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When is it OK to hit a guy to send a message.

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Old
03-15-2010, 06:29 PM
  #1
10 ft. pole
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When is it OK to hit a guy to send a message.

I play in a weekly pickup. We have a pretty wide range of skill showing up. Play has gotten really chippy the last few months and there are some repeat offenders. I have been making a few statement hits the last couple weeks due to guys chirping, and crosschecking in front of the net, and boarding me.

Last night I crushed this dude with a hipcheck who had been crosschecking me all night in front of the net. His body crumbled and his stick went flying. Later on in the game he boarded me in our zone pretty good. The very next shift I went into the boards by my teams bench and could have put him over the boards and into the bench area but, I let up and just gave him a bump to seperate him from the puck.

Other players have been doing the same and our scrimmage is starting to get alot of guys looking for payback. It is kind of taking the fun out of the game. We have no refs and no faceoffs or penalties called. We pretty much police ourselves but some of the guys get away with alot of hacking and dirty play. If we hit them they would be seriously hurt due to their lack of being solid on their skates. How do you poilce a guy who you really shouldn't hit? Most of us who went cage/visorless are now sporting visors due to sticks getting up and what not.

Things just seem to be escalating really fast. Have any of you guys ever had this happen. We don't mind the physical play but we want to get the anomosity and the dirty crap out of our game. Any suggetions?

PS: I kind of wished I would have sent that a-hole over the boards last night when I woke up with a stiff back and bruises all over this morning.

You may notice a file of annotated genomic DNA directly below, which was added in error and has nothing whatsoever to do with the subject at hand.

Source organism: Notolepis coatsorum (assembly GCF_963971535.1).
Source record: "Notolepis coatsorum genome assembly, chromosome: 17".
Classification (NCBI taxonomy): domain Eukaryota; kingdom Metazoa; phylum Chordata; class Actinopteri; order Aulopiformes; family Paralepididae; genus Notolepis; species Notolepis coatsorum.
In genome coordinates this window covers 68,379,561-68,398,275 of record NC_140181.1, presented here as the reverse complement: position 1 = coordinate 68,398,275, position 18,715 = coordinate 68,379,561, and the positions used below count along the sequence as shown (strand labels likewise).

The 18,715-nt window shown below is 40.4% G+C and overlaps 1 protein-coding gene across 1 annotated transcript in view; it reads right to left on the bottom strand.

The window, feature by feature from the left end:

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Old
03-15-2010, 06:47 PM
  #2
roaddogg02316
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Originally Posted by 10 ft. pole View Post
I play in a weekly pickup. We have a pretty wide range of skill showing up. Play has gotten really chippy the last few months and there are some repeat offenders. I have been making a few statement hits the last couple weeks due to guys chirping, and crosschecking in front of the net, and boarding me.

Last night I crushed this dude with a hipcheck who had been crosschecking me all night in front of the net. His body crumbled and his stick went flying. Later on in the game he boarded me in our zone pretty good. The very next shift I went into the boards by my teams bench and could have put him over the boards and into the bench area but, I let up and just gave him a bump to seperate him from the puck.

Other players have been doing the same and our scrimmage is starting to get alot of guys looking for payback. It is kind of taking the fun out of the game. We have no refs and no faceoffs or penalties called. We pretty much police ourselves but some of the guys get away with alot of hacking and dirty play. If we hit them they would be seriously hurt due to their lack of being solid on their skates. How do you poilce a guy who you really shouldn't hit? Most of us who went cage/visorless are now sporting visors due to sticks getting up and what not.

Things just seem to be escalating really fast. Have any of you guys ever had this happen. We don't mind the physical play but we want to get the anomosity and the dirty crap out of our game. Any suggetions?

PS: I kind of wished I would have sent that a-hole over the boards last night when I woke up with a stiff back and bruises all over this morning.
Bring it up with your buddies who play. See if they feel the same way. Because I'm sure if you just on your own said something that you would get chirped at pretty bad. If your only playing for fun sure hitting is ok, but some of the dirty stuff aint worth it. Or ya can always bring fighting into your games, just make sure it don't get ya thrown out of the rink or something. Thats how the pros settle issues so I don't see why not even in pickup games. Except it probably don't look good to show up to work with a beat up face.